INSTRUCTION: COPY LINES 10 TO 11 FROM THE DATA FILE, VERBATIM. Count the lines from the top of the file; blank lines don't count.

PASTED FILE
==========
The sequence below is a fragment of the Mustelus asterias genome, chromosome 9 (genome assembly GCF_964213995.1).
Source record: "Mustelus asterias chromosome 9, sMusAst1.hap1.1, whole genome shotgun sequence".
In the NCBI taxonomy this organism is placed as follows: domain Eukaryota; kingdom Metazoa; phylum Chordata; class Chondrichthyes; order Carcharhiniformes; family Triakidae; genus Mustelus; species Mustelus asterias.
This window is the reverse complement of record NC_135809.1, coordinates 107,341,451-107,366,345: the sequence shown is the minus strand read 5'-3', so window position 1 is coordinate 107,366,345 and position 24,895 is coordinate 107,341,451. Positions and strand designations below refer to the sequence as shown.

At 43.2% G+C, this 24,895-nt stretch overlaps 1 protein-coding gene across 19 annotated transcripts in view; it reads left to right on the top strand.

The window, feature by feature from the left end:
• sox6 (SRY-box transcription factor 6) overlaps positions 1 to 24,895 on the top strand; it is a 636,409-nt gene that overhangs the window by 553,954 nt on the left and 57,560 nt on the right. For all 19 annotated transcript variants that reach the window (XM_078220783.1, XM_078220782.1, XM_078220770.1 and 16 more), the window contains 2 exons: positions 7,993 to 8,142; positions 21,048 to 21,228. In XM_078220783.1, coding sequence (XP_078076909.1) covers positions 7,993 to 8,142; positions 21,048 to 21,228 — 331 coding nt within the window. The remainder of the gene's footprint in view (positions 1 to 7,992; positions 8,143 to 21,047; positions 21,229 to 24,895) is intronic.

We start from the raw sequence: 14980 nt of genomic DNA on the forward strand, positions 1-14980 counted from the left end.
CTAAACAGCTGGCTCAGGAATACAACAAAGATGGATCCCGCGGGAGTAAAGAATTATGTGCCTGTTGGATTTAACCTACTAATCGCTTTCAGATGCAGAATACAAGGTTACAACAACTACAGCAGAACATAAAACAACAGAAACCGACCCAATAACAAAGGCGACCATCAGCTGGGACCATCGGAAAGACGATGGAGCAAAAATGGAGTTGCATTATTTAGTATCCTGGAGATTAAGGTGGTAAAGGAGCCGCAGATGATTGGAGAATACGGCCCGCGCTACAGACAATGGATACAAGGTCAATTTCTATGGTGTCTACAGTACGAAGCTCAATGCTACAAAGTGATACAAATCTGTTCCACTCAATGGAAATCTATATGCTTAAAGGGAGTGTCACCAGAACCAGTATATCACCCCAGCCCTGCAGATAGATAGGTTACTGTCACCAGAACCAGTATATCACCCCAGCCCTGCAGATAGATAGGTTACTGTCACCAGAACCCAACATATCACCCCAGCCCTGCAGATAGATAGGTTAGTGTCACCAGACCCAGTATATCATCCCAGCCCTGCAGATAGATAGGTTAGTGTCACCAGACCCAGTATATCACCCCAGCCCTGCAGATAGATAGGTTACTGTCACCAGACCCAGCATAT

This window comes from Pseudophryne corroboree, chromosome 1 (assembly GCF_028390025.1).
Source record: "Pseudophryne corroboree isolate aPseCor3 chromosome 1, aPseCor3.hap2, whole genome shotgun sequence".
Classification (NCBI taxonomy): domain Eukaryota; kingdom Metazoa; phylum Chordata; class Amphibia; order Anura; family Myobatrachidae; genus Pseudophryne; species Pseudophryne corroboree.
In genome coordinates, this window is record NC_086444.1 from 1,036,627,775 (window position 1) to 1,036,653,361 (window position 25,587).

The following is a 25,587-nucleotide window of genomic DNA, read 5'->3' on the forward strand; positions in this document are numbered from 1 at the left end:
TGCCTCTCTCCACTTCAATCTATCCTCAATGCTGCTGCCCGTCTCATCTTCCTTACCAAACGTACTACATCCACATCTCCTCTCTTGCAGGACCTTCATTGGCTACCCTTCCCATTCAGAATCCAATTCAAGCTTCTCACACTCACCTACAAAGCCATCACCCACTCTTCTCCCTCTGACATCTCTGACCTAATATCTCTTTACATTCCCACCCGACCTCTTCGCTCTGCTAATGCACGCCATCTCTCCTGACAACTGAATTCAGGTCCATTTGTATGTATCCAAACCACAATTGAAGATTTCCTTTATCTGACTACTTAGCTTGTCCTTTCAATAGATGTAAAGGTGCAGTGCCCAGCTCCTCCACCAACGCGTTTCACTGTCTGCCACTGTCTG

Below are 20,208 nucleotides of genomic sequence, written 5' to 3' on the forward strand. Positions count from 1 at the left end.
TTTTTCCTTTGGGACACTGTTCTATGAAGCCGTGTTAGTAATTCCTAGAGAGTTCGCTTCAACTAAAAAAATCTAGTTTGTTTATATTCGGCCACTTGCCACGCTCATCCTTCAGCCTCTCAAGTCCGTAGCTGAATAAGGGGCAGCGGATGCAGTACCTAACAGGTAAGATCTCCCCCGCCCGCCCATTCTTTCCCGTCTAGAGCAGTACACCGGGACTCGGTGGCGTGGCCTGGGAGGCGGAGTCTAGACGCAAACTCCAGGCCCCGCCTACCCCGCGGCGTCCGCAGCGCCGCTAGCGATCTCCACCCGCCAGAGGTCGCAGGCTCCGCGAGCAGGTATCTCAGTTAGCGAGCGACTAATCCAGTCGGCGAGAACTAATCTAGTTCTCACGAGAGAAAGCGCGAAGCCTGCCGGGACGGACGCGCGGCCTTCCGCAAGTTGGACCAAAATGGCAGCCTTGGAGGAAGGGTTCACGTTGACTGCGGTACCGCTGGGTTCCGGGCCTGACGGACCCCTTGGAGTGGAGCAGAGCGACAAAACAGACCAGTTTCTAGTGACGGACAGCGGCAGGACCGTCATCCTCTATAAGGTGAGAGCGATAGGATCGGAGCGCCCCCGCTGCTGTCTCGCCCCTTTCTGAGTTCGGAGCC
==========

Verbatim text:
This window comes from Pseudophryne corroboree, chromosome 1 (assembly GCF_028390025.1).
Source record: "Pseudophryne corroboree isolate aPseCor3 chromosome 1, aPseCor3.hap2, whole genome shotgun sequence".